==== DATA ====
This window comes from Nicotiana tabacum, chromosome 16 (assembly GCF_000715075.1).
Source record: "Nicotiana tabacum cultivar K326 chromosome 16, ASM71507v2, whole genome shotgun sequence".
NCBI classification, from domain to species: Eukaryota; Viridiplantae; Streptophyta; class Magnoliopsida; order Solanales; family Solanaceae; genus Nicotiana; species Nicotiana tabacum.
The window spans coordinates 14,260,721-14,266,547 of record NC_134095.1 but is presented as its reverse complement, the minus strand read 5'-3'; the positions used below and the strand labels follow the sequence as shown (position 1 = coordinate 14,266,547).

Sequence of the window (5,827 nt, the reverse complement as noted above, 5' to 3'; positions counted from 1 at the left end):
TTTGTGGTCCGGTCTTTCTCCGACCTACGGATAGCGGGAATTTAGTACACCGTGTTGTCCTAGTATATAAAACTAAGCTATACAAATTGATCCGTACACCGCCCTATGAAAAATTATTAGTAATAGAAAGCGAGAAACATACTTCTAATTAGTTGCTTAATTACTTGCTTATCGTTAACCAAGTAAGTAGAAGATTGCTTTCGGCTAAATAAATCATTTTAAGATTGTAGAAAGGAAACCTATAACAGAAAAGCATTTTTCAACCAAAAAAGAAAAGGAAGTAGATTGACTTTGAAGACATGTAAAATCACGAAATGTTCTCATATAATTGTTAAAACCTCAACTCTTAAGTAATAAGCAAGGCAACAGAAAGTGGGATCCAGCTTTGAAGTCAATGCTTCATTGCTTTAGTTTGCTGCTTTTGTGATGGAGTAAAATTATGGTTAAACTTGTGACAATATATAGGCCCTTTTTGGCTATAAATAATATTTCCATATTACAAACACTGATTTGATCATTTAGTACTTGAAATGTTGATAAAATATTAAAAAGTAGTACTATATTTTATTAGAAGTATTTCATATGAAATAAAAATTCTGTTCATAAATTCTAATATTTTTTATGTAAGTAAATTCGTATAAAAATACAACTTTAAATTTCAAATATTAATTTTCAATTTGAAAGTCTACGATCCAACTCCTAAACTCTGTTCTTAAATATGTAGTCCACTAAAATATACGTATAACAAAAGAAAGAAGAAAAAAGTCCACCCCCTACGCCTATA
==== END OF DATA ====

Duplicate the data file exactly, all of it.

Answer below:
This window comes from Nicotiana tabacum, chromosome 16 (assembly GCF_000715075.1).
Source record: "Nicotiana tabacum cultivar K326 chromosome 16, ASM71507v2, whole genome shotgun sequence".
NCBI classification, from domain to species: Eukaryota; Viridiplantae; Streptophyta; class Magnoliopsida; order Solanales; family Solanaceae; genus Nicotiana; species Nicotiana tabacum.
The window spans coordinates 14,260,721-14,266,547 of record NC_134095.1 but is presented as its reverse complement, the minus strand read 5'-3'; the positions used below and the strand labels follow the sequence as shown (position 1 = coordinate 14,266,547).

Sequence of the window (5,827 nt, the reverse complement as noted above, 5' to 3'; positions counted from 1 at the left end):
TTTGTGGTCCGGTCTTTCTCCGACCTACGGATAGCGGGAATTTAGTACACCGTGTTGTCCTAGTATATAAAACTAAGCTATACAAATTGATCCGTACACCGCCCTATGAAAAATTATTAGTAATAGAAAGCGAGAAACATACTTCTAATTAGTTGCTTAATTACTTGCTTATCGTTAACCAAGTAAGTAGAAGATTGCTTTCGGCTAAATAAATCATTTTAAGATTGTAGAAAGGAAACCTATAACAGAAAAGCATTTTTCAACCAAAAAAGAAAAGGAAGTAGATTGACTTTGAAGACATGTAAAATCACGAAATGTTCTCATATAATTGTTAAAACCTCAACTCTTAAGTAATAAGCAAGGCAACAGAAAGTGGGATCCAGCTTTGAAGTCAATGCTTCATTGCTTTAGTTTGCTGCTTTTGTGATGGAGTAAAATTATGGTTAAACTTGTGACAATATATAGGCCCTTTTTGGCTATAAATAATATTTCCATATTACAAACACTGATTTGATCATTTAGTACTTGAAATGTTGATAAAATATTAAAAAGTAGTACTATATTTTATTAGAAGTATTTCATATGAAATAAAAATTCTGTTCATAAATTCTAATATTTTTTATGTAAGTAAATTCGTATAAAAATACAACTTTAAATTTCAAATATTAATTTTCAATTTGAAAGTCTACGATCCAACTCCTAAACTCTGTTCTTAAATATGTAGTCCACTAAAATATACGTATAACAAAAGAAAGAAGAAAAAAGTCCACCCCCTACGCCTATA